• Reputation of product creator is questionable and/or dubious.
  • And the biggest reason of all…
    The product/service is not a good fit for your list!

Remember: If you publish information or are responsible for providing guidance to a list of subscribers, then you need to always have their best interests in mind. You need to be thinking about how to best help them… and protect them.

But if you are part of an organized group of competitors who’ve pledged to promote each other, you simply can’t do what’s best for your readers.

What happens if I (as a member of the group) don’t feel like one of the products is worth promoting? Or what if one of the members of the group gets involved in some shady business dealings? What then?

The answer is… I can’t really do anything unless I want to risk losing my position in the group — and missing out on the windfall I’d receive from the promotion and endorsement of the group.

The Syndicate Is Real

It probably comes as no surprise to you that within the Internet marketing community, such a group exists. They call themselves “The Syndicate.” And industry insider Ray Edwards says they actively plot and scheme how to take your money.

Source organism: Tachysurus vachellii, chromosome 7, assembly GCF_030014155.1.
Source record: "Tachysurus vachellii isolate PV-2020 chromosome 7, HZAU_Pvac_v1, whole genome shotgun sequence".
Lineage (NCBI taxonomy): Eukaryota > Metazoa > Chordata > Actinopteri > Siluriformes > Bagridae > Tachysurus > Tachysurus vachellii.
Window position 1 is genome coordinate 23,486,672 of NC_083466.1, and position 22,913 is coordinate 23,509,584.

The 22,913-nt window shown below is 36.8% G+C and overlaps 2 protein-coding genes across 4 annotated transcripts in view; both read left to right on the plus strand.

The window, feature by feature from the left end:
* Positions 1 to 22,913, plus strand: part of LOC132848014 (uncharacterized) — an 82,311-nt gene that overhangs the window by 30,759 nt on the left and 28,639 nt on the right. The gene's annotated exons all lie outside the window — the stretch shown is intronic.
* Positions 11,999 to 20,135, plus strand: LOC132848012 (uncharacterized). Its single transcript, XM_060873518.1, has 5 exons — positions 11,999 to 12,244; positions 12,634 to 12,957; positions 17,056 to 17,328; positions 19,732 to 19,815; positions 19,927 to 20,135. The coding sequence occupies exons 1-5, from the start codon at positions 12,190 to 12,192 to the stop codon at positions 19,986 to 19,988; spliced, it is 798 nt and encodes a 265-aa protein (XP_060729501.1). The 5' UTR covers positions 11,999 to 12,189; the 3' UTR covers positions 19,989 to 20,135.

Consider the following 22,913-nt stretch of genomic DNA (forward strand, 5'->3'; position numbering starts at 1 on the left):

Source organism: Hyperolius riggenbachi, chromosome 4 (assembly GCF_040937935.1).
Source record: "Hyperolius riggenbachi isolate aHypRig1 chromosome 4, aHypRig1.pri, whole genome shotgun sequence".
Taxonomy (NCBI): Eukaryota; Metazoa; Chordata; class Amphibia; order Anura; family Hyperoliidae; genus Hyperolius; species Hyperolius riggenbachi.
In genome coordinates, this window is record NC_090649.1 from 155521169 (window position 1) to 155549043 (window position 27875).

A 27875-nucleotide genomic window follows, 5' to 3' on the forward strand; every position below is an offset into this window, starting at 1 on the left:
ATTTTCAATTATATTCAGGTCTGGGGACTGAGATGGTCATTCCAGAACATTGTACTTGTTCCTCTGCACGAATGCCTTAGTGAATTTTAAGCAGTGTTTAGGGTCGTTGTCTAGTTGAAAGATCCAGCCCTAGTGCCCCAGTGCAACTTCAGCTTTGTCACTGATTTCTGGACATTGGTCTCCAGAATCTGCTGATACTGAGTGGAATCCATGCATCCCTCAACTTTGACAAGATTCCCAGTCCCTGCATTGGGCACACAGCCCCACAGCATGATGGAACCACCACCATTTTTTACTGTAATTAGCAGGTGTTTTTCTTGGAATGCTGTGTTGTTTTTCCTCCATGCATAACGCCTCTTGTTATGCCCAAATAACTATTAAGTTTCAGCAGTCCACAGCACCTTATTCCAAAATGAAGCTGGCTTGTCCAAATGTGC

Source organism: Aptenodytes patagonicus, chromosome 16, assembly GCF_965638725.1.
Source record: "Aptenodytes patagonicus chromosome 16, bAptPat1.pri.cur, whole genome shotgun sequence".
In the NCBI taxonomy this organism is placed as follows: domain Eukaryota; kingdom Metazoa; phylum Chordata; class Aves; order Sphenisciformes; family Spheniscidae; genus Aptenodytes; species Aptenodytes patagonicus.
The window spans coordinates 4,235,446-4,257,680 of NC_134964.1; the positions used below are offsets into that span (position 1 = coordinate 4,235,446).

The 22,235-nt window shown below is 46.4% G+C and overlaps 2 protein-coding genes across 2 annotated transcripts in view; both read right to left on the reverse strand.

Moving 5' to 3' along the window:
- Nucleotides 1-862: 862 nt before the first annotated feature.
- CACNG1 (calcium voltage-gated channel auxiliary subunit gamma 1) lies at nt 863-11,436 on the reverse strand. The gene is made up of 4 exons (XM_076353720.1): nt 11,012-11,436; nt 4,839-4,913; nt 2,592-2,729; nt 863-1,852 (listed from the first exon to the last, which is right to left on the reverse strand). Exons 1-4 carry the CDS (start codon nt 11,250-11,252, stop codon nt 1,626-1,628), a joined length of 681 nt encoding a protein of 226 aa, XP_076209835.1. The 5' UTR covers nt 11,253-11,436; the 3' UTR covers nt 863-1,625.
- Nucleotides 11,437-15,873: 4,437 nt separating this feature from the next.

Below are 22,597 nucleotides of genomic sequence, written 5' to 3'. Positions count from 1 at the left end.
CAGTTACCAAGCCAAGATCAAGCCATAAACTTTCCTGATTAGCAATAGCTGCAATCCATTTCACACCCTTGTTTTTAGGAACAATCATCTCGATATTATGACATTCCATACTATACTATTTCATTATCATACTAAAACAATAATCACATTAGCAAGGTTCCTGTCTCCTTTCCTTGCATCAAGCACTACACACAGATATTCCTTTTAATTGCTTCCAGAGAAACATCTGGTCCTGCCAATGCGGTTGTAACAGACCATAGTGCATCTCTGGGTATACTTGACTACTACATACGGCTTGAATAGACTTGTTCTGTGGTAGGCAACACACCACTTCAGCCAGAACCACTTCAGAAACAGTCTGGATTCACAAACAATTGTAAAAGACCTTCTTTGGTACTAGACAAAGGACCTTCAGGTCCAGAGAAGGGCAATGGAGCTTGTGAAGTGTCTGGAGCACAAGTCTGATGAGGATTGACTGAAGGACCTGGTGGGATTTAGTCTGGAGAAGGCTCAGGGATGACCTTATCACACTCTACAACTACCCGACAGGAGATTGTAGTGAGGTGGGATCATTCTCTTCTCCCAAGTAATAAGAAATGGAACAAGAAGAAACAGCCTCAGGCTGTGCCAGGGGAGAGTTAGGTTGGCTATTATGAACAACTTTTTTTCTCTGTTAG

There is a very real conspiracy to extract as much money from you as possible.

Right now, as I write this, there is a group of “gurus” sitting in a circle in some hotel suite.

Each one of them is talking about their own version of Method X, and how he plans to sell it to the masses.

And they are all agreeing to promote one another’s Method X.

…and that’s why you keep getting email after email from the same group of people promoting one another.

Kinda creepy, isn’t it?

But this is what happens behind closed doors.

Backlash from the Product Launch Machine

If you’ve been trying to make money on the Internet for any length of time, you’ve probably gotten sucked into the orchestrated promotional efforts of the product launch machine.

At first, it feels exciting to be a part of these virtual events. But it doesn’t take long for the launch buzz to begin to feel like a drain on your attention, your focus, and your wallet.

In some cases, this feeling leads to public outcry. For instance, after the StomperNet launch, Rick Butts advised his list to unsubscribe from anybody who promoted StomperNet.

And when Michel Fortin announced that he was unsubscribing from lists by the hundreds and purging his way to email freedom, there was a chorus of support and agreement.

Let me be clear: I’m not against selling, advertising, affiliate marketing, or even product launches. I think they are legitimate ways to sell under the right circumstances.

But I am against phony endorsements, disingenuous recommendations to buy, and syndicates designed to defraud.

-Ryan M. Healy

P.S. What’s your take on all this? Leave a comment and let me know.

Ryan M. Healy

Ryan Healy is a financial copywriter and the author of Speed Writing for Nonfiction Writers. Since 2002, he has worked with scores of clients, including Agora Financial, Lombardi Publishing, and Contrarian Profits. He writes a popular blog about copywriting, advertising, and business growth, has been featured in publications like Feed Front magazine, and has been published on sites like WordStream.com, SmallBizClub.com, and MarketingForSuccess.com.